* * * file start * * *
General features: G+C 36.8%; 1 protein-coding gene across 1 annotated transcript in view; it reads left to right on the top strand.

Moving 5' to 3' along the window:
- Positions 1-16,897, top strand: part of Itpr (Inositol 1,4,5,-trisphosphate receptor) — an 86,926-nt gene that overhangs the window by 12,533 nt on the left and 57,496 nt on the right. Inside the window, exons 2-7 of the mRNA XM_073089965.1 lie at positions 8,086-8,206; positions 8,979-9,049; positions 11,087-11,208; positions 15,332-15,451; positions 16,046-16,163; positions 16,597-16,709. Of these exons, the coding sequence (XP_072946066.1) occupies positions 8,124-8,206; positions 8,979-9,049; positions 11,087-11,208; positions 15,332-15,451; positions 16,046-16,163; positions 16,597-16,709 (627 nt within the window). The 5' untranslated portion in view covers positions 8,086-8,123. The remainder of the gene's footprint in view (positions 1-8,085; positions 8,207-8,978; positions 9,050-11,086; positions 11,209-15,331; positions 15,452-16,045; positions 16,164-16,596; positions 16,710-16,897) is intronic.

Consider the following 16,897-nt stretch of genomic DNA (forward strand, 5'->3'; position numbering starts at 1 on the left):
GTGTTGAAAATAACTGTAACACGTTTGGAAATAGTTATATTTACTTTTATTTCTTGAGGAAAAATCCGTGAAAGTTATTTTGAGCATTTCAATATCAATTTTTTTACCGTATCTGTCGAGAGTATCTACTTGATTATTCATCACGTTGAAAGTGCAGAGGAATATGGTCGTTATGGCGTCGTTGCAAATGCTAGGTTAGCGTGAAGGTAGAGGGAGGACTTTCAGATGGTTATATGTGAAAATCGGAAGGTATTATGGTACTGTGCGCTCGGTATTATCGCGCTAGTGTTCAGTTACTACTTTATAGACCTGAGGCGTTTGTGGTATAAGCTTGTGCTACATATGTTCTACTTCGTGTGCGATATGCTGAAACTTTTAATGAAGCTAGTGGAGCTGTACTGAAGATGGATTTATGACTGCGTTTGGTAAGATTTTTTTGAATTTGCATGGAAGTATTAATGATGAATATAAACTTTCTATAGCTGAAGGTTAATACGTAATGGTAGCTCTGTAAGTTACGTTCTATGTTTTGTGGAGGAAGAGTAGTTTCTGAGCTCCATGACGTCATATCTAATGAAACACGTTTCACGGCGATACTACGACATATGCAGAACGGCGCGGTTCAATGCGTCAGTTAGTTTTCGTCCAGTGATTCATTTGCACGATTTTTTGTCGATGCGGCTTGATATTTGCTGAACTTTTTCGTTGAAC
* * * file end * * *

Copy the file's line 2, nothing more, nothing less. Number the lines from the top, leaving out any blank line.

Moving 5' to 3' along the window: